ERIC Number: ED316481
Record Type: Non-Journal
Publication Date: 1987-Apr
Reference Count: N/A
How We Live: Then and Now.
Linden, Fabian; Ryscavage, Paul
The 20th century has brought many demographic changes to the United States. This booklet briefly relates some of those changes and provides many charts and graphs to illustrate the changes graphically. The century has been one of population growth, but the rate of growth has slowed since the 1950s. The population is mobile, with more than two out of five people changing their place of residence every five years. There are now more young singles, more divorced, more children in single-parent homes, and more widows. More mothers work outside the home than ever before. Average house size has increased, and more people now own their own home though the cost of doing so has increased also. Life expectancy has risen, largely due to extraordinary progress in reducing illness, but medical costs have soared. Each generation in the United States has so far achieved a higher level of education than the one before. Worker productivity has increased along with wages. More women have entered the work force, but most still earn substantially less than men. Blacks have made significant gains, but are still substantially less well off than their white counterparts. There are more elderly now, and their economic well-being has improved. Advances have been made in the war on poverty, but these have slowed recently. A growing middle class has higher earnings and larger assets, and recreation has become not an option, but a vital ingredient in good health. A 39-item bibliography is included. (JB)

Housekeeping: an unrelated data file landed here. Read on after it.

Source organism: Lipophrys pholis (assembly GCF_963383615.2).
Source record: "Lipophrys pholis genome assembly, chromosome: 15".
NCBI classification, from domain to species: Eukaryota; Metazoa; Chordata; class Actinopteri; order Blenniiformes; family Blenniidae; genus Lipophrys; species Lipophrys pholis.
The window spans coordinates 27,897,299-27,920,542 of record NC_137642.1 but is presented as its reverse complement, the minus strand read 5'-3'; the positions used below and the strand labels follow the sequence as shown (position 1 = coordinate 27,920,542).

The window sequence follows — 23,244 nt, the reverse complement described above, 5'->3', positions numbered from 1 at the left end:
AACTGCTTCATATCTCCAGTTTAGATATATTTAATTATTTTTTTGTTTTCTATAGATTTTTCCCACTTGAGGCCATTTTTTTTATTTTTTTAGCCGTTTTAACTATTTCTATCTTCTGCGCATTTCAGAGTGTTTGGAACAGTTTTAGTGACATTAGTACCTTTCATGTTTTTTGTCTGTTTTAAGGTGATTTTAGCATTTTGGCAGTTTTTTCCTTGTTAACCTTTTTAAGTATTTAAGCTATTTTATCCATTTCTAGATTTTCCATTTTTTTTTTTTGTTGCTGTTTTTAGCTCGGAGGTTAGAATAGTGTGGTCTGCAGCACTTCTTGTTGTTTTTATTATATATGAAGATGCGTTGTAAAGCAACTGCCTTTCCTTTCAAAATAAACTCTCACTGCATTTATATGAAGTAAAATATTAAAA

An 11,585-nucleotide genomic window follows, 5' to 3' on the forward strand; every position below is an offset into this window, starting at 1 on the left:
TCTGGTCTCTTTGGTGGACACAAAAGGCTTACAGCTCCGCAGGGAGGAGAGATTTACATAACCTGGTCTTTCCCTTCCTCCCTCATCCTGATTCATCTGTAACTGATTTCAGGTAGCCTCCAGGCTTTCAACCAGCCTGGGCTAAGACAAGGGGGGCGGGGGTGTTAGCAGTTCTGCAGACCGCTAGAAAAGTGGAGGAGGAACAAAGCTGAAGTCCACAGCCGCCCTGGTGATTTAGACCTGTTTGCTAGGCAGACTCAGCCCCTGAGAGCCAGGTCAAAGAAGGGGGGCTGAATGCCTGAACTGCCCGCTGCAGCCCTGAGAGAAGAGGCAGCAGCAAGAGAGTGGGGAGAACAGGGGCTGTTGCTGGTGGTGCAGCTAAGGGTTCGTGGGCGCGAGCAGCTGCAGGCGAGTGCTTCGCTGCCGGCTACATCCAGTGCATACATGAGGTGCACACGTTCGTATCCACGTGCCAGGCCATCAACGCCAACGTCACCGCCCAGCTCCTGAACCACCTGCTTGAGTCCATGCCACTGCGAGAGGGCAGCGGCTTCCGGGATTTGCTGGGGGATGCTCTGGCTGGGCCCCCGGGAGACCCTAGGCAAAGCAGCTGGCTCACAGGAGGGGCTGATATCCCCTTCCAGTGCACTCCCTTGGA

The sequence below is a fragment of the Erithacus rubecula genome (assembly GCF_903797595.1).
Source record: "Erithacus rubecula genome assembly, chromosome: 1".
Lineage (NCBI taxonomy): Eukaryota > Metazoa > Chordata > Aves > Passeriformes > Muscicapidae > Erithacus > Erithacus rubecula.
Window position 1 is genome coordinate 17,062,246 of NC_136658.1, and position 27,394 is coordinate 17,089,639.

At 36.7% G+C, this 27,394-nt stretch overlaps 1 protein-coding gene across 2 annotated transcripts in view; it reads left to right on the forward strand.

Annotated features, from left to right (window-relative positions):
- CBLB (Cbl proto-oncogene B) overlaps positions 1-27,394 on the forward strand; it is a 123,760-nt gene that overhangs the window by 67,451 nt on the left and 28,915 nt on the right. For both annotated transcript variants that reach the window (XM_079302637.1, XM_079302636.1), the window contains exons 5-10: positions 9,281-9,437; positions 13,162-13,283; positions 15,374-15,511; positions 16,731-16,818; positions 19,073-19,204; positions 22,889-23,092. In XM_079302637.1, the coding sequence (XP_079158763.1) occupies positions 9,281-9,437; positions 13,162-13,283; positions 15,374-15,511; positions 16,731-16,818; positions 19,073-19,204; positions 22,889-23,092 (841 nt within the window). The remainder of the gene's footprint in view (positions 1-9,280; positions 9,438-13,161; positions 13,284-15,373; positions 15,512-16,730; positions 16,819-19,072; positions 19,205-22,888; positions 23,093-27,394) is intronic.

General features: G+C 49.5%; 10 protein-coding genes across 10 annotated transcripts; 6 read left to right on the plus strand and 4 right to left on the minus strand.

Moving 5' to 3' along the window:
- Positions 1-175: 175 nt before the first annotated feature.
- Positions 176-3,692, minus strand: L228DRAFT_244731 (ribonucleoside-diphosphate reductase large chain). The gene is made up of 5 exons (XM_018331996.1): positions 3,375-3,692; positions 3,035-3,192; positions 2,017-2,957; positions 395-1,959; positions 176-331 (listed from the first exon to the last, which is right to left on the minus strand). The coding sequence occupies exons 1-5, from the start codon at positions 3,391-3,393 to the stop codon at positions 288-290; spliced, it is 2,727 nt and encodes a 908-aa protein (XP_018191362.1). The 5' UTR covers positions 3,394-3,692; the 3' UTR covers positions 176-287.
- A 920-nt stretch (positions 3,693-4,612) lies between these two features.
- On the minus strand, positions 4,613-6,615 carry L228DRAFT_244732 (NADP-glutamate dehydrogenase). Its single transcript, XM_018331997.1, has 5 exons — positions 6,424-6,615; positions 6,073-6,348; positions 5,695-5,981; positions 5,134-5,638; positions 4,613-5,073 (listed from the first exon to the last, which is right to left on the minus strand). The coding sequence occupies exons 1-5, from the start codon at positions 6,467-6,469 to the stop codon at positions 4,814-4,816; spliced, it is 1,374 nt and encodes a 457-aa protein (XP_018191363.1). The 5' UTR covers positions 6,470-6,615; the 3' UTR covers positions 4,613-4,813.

Publication Type: Reports - Research; Historical Materials
Education Level: N/A
Authoring Institution: Conference Board, Inc., New York, NY.; Bureau of the Census (DOC), Suitland, MD.